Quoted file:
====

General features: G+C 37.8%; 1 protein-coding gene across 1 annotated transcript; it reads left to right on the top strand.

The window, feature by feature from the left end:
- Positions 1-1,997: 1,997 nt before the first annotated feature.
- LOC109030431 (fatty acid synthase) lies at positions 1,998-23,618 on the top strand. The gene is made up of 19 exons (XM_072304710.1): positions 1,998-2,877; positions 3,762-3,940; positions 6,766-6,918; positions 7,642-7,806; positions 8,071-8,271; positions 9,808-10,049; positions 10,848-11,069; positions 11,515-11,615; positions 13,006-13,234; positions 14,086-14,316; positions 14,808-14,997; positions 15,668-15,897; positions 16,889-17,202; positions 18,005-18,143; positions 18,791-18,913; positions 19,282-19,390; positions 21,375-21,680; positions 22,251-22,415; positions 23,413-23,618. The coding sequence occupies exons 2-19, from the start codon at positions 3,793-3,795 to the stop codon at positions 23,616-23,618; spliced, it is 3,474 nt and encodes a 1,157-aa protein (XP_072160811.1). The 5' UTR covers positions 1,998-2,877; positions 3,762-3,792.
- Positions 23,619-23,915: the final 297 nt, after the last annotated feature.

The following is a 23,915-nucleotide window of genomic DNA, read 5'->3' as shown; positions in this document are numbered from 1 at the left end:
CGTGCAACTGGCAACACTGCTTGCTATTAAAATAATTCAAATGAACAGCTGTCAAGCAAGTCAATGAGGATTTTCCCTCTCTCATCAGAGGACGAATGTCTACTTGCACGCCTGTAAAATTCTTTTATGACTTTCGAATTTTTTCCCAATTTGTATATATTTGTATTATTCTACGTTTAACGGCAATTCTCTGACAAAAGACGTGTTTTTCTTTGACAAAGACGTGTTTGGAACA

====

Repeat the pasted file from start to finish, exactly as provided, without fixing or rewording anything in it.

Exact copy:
General features: G+C 37.8%; 1 protein-coding gene across 1 annotated transcript; it reads left to right on the top strand.

The window, feature by feature from the left end:
- Positions 1-1,997: 1,997 nt before the first annotated feature.
- LOC109030431 (fatty acid synthase) lies at positions 1,998-23,618 on the top strand. The gene is made up of 19 exons (XM_072304710.1): positions 1,998-2,877; positions 3,762-3,940; positions 6,766-6,918; positions 7,642-7,806; positions 8,071-8,271; positions 9,808-10,049; positions 10,848-11,069; positions 11,515-11,615; positions 13,006-13,234; positions 14,086-14,316; positions 14,808-14,997; positions 15,668-15,897; positions 16,889-17,202; positions 18,005-18,143; positions 18,791-18,913; positions 19,282-19,390; positions 21,375-21,680; positions 22,251-22,415; positions 23,413-23,618. The coding sequence occupies exons 2-19, from the start codon at positions 3,793-3,795 to the stop codon at positions 23,616-23,618; spliced, it is 3,474 nt and encodes a 1,157-aa protein (XP_072160811.1). The 5' UTR covers positions 1,998-2,877; positions 3,762-3,792.
- Positions 23,619-23,915: the final 297 nt, after the last annotated feature.

The following is a 23,915-nucleotide window of genomic DNA, read 5'->3' as shown; positions in this document are numbered from 1 at the left end:
CGTGCAACTGGCAACACTGCTTGCTATTAAAATAATTCAAATGAACAGCTGTCAAGCAAGTCAATGAGGATTTTCCCTCTCTCATCAGAGGACGAATGTCTACTTGCACGCCTGTAAAATTCTTTTATGACTTTCGAATTTTTTCCCAATTTGTATATATTTGTATTATTCTACGTTTAACGGCAATTCTCTGACAAAAGACGTGTTTTTCTTTGACAAAGACGTGTTTGGAACA